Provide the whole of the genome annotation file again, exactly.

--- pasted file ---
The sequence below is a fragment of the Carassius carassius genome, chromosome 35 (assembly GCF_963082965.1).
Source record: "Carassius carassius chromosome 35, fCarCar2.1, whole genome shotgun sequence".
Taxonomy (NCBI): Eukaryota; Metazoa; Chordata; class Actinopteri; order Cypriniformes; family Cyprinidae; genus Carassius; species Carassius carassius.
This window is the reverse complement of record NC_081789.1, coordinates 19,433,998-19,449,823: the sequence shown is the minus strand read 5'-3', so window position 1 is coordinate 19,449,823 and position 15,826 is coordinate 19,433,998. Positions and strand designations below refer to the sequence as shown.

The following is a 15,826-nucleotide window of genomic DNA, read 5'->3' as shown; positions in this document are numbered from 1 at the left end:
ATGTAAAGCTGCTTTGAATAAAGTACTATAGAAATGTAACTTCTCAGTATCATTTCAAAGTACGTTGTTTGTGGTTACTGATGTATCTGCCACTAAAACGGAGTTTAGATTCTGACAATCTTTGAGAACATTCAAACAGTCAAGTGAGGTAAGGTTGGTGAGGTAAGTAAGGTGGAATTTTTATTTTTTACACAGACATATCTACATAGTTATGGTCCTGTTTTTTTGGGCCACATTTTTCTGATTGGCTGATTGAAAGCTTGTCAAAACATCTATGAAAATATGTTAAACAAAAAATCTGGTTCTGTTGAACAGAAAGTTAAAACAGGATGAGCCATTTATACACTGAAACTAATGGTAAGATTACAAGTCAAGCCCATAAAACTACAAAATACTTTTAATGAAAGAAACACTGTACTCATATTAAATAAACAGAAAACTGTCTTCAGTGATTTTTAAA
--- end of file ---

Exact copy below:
The sequence below is a fragment of the Carassius carassius genome, chromosome 35 (assembly GCF_963082965.1).
Source record: "Carassius carassius chromosome 35, fCarCar2.1, whole genome shotgun sequence".
Taxonomy (NCBI): Eukaryota; Metazoa; Chordata; class Actinopteri; order Cypriniformes; family Cyprinidae; genus Carassius; species Carassius carassius.
This window is the reverse complement of record NC_081789.1, coordinates 19,433,998-19,449,823: the sequence shown is the minus strand read 5'-3', so window position 1 is coordinate 19,449,823 and position 15,826 is coordinate 19,433,998. Positions and strand designations below refer to the sequence as shown.

The following is a 15,826-nucleotide window of genomic DNA, read 5'->3' as shown; positions in this document are numbered from 1 at the left end:
ATGTAAAGCTGCTTTGAATAAAGTACTATAGAAATGTAACTTCTCAGTATCATTTCAAAGTACGTTGTTTGTGGTTACTGATGTATCTGCCACTAAAACGGAGTTTAGATTCTGACAATCTTTGAGAACATTCAAACAGTCAAGTGAGGTAAGGTTGGTGAGGTAAGTAAGGTGGAATTTTTATTTTTTACACAGACATATCTACATAGTTATGGTCCTGTTTTTTTGGGCCACATTTTTCTGATTGGCTGATTGAAAGCTTGTCAAAACATCTATGAAAATATGTTAAACAAAAAATCTGGTTCTGTTGAACAGAAAGTTAAAACAGGATGAGCCATTTATACACTGAAACTAATGGTAAGATTACAAGTCAAGCCCATAAAACTACAAAATACTTTTAATGAAAGAAACACTGTACTCATATTAAATAAACAGAAAACTGTCTTCAGTGATTTTTAAA